Many ’25s have echoed concerns about mental health, due in part to Dartmouth’s new COVID-19 restrictions. 

“I was really looking forward to having indoor social gatherings this winter,” Rohn said. “Getting meals with friends, usually indoors, is a big part of how I socialize. I understand that they had to have some sort of restrictions, but we just aren’t able to communicate in the same way.”

“I was really looking forward to having indoor social gatherings this winter. Getting meals with friends, usually indoors, is a big part of how I socialize. I understand that they had to have some sort of restrictions, but we just aren’t able to communicate in the same way.”

For Tanski, one of the most impactful restrictions was the closure of the varsity gym for out-of-season athletes. 

“I think that I, and a lot of the people that participate in any non-winter sport, definitely value those practices and team lifts very highly,” he mentioned. “That’s a group of friends that you’re more detached from because of those restrictions.”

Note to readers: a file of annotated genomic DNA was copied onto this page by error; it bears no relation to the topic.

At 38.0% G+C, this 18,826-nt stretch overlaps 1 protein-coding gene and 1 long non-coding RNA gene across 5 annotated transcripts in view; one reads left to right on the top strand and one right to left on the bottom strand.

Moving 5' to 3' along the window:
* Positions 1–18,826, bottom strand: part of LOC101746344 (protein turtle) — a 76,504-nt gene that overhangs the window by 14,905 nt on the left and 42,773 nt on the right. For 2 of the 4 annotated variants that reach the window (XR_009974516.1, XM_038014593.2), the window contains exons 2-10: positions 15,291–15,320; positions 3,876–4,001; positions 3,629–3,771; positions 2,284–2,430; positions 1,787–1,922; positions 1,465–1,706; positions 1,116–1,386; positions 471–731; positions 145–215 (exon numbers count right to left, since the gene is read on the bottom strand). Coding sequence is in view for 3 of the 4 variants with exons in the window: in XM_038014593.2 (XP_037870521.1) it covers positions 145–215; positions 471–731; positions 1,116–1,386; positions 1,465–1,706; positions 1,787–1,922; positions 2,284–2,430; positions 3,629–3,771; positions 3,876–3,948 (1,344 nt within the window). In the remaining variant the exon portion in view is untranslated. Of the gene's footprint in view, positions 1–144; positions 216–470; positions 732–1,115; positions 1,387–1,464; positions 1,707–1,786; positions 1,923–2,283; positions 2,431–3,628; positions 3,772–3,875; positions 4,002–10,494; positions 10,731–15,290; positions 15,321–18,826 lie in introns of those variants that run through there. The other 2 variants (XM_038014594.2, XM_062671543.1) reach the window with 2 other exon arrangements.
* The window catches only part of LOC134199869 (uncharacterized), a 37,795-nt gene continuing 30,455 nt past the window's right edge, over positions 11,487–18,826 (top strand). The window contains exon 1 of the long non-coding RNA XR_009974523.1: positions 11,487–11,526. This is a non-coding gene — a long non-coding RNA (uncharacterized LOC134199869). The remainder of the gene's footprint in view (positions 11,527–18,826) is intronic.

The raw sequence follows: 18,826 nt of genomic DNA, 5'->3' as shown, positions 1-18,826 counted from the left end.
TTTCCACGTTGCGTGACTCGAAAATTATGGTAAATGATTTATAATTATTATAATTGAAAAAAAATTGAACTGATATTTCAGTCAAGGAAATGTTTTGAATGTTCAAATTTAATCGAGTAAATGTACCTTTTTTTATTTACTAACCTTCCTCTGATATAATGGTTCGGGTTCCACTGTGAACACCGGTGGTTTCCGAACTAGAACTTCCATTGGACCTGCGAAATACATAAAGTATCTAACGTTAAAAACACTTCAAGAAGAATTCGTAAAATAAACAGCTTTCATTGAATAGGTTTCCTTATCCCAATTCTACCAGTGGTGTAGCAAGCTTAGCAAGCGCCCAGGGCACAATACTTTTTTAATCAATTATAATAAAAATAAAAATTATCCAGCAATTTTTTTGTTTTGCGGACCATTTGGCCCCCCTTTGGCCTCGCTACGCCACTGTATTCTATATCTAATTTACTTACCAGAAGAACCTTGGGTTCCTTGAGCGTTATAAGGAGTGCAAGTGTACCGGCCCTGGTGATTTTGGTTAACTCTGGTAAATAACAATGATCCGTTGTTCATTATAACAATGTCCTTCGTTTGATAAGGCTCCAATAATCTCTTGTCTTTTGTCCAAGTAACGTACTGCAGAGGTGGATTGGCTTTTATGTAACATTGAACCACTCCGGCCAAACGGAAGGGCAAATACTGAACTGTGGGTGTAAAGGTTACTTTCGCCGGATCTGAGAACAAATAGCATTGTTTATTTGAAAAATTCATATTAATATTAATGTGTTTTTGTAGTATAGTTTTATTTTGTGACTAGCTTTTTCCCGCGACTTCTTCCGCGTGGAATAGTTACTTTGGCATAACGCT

Of course, Tanski and many other students recognize the risks associated with opening campus and conducting in-person classes. 

“There are immunocompromised people on campus, off campus, constantly interacting with us,” he says. “And there are older people that work in all of our buildings, that are teaching us. And they all matter a lot… and they are part of Dartmouth as much as we [the students] are.”

Many of the worries surrounding the rising COVID-19 numbers are related not only to the virus itself, but also to the effect it may have on in-person classes. If the numbers continue to rise, Tanski says he’s afraid classes will begin to go virtual in bits and pieces, resulting in a messy hybrid structure that is potentially unpleasant for all parties involved.